American Heritage® Dictionary of the English Language, Fourth Edition
- n. Any of several herbs of the genus Hedyotis, especially the low-growing H. caerulea of eastern North America, which has blue flowers with yellow centers. Also called Quaker-ladies.
- n. Plural form of bluet.
GNU Webster's 1913
- n. (Bot.) A name given to several different species of plants having blue flowers, as the Houstonia cœrulea, the Centaurea cyanus or bluebottle, and the Vaccinium angustifolium.
- Middle English, from bleu, blue; see blue. (American Heritage® Dictionary of the English Language, Fourth Edition)
“Tolerance, gratitude, appreciation blossomed frailly; and over all there spread, like those hosts of four-petaled flowers we used to call bluets, which grew in such abundance among rarer violets or wild strawberry -- there spread through Ruth's awakened nature a thousand and one little kindly impulses that had to do with smiles for servants, kind words for old people, and courtesy to clerks in shops.”
“American plants, such as bluets, or Quaker ladies, small blue spring flowers, common to open meadows in northern United States; and partridge berries (_Mitchella repens_).”
“Having no provisions with us we were obliged for the first few days to eat what we could find in the woods, such as certain little blue berries that they call "bluets," and other wild fruits, which the people of the country despise.”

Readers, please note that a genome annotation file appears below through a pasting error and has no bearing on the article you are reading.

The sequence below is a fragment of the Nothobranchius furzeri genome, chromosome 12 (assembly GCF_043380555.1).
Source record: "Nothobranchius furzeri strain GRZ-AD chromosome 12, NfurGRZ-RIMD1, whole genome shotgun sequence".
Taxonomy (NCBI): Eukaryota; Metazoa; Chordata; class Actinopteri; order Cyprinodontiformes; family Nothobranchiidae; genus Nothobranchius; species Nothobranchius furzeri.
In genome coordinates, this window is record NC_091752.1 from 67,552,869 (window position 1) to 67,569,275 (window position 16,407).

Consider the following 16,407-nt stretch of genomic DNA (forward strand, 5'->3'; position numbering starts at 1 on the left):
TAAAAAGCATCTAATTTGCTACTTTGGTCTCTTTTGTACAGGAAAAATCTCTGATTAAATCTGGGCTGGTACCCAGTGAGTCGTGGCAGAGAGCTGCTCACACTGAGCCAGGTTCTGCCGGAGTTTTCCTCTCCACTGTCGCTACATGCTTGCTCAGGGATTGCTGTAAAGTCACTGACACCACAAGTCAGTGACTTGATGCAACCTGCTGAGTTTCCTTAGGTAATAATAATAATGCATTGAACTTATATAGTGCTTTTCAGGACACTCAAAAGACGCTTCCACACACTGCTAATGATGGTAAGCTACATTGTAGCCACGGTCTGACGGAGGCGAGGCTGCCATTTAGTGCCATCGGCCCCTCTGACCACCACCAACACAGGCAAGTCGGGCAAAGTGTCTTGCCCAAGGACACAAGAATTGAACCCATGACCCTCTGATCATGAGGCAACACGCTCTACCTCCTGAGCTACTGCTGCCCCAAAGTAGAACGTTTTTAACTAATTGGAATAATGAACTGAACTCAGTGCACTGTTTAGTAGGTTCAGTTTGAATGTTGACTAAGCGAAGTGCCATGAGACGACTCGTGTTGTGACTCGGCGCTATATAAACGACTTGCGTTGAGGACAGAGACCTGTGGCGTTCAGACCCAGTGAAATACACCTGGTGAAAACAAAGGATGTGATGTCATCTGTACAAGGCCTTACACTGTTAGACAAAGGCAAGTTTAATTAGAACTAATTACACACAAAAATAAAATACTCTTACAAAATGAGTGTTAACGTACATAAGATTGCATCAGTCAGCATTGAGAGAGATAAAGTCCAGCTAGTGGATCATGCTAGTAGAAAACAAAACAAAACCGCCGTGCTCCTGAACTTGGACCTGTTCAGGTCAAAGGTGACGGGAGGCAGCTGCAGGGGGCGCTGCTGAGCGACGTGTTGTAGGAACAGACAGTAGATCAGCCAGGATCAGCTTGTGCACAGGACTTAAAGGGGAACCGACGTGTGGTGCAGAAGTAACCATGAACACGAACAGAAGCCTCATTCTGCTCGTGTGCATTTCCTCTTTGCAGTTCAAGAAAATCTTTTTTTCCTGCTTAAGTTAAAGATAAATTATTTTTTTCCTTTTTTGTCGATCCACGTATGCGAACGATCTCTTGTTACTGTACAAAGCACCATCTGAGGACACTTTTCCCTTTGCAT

“I am a great fan of bluets from north of the border, as well.”
“And the trillium and bluets he had picked first, two weeks ago on the first day of the new hobby.”
“Blueberries are myrtilles in France today but bluets in Quebec, as they were in the writings of Champlain.”
“That usage was standard during the early seventeenth century, but is now archaic in Paris, where bluets have become French cornflowers.”
“Bunchberry, bluets, and blue flag blooming by the roadside, plus a verification of the wild calla in the bog.”
“Here is a photo from May Day--bluets and moss and last year's grass”
“It was a beautiful day, the meadows peppered with dandelions and bluets.”
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